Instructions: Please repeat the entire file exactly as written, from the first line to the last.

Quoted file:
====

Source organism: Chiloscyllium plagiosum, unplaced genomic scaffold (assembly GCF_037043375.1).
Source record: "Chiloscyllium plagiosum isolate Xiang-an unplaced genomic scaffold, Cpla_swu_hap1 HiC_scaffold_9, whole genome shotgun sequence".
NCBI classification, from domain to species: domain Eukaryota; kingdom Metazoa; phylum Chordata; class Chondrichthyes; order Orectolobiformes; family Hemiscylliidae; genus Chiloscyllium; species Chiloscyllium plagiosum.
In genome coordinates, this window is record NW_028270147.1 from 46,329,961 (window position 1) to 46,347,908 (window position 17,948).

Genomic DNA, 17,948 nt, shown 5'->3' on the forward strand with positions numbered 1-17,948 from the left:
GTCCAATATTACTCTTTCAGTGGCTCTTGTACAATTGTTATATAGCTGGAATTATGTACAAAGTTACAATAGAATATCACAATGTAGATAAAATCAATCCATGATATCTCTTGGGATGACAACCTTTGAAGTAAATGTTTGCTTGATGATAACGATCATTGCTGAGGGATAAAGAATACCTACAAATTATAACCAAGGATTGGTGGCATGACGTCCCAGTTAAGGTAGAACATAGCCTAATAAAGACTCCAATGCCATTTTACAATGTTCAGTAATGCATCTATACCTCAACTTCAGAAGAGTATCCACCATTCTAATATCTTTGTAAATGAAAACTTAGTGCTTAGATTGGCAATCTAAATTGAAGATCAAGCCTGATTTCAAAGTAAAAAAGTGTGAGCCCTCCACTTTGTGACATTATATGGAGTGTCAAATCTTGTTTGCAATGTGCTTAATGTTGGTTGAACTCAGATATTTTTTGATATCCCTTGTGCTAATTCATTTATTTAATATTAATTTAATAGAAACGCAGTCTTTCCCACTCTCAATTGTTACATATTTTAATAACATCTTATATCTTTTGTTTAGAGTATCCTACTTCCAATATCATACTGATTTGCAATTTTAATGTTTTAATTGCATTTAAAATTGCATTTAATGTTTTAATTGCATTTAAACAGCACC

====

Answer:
Source organism: Chiloscyllium plagiosum, unplaced genomic scaffold (assembly GCF_037043375.1).
Source record: "Chiloscyllium plagiosum isolate Xiang-an unplaced genomic scaffold, Cpla_swu_hap1 HiC_scaffold_9, whole genome shotgun sequence".
NCBI classification, from domain to species: domain Eukaryota; kingdom Metazoa; phylum Chordata; class Chondrichthyes; order Orectolobiformes; family Hemiscylliidae; genus Chiloscyllium; species Chiloscyllium plagiosum.
In genome coordinates, this window is record NW_028270147.1 from 46,329,961 (window position 1) to 46,347,908 (window position 17,948).

Genomic DNA, 17,948 nt, shown 5'->3' on the forward strand with positions numbered 1-17,948 from the left:
GTCCAATATTACTCTTTCAGTGGCTCTTGTACAATTGTTATATAGCTGGAATTATGTACAAAGTTACAATAGAATATCACAATGTAGATAAAATCAATCCATGATATCTCTTGGGATGACAACCTTTGAAGTAAATGTTTGCTTGATGATAACGATCATTGCTGAGGGATAAAGAATACCTACAAATTATAACCAAGGATTGGTGGCATGACGTCCCAGTTAAGGTAGAACATAGCCTAATAAAGACTCCAATGCCATTTTACAATGTTCAGTAATGCATCTATACCTCAACTTCAGAAGAGTATCCACCATTCTAATATCTTTGTAAATGAAAACTTAGTGCTTAGATTGGCAATCTAAATTGAAGATCAAGCCTGATTTCAAAGTAAAAAAGTGTGAGCCCTCCACTTTGTGACATTATATGGAGTGTCAAATCTTGTTTGCAATGTGCTTAATGTTGGTTGAACTCAGATATTTTTTGATATCCCTTGTGCTAATTCATTTATTTAATATTAATTTAATAGAAACGCAGTCTTTCCCACTCTCAATTGTTACATATTTTAATAACATCTTATATCTTTTGTTTAGAGTATCCTACTTCCAATATCATACTGATTTGCAATTTTAATGTTTTAATTGCATTTAAAATTGCATTTAATGTTTTAATTGCATTTAAACAGCACC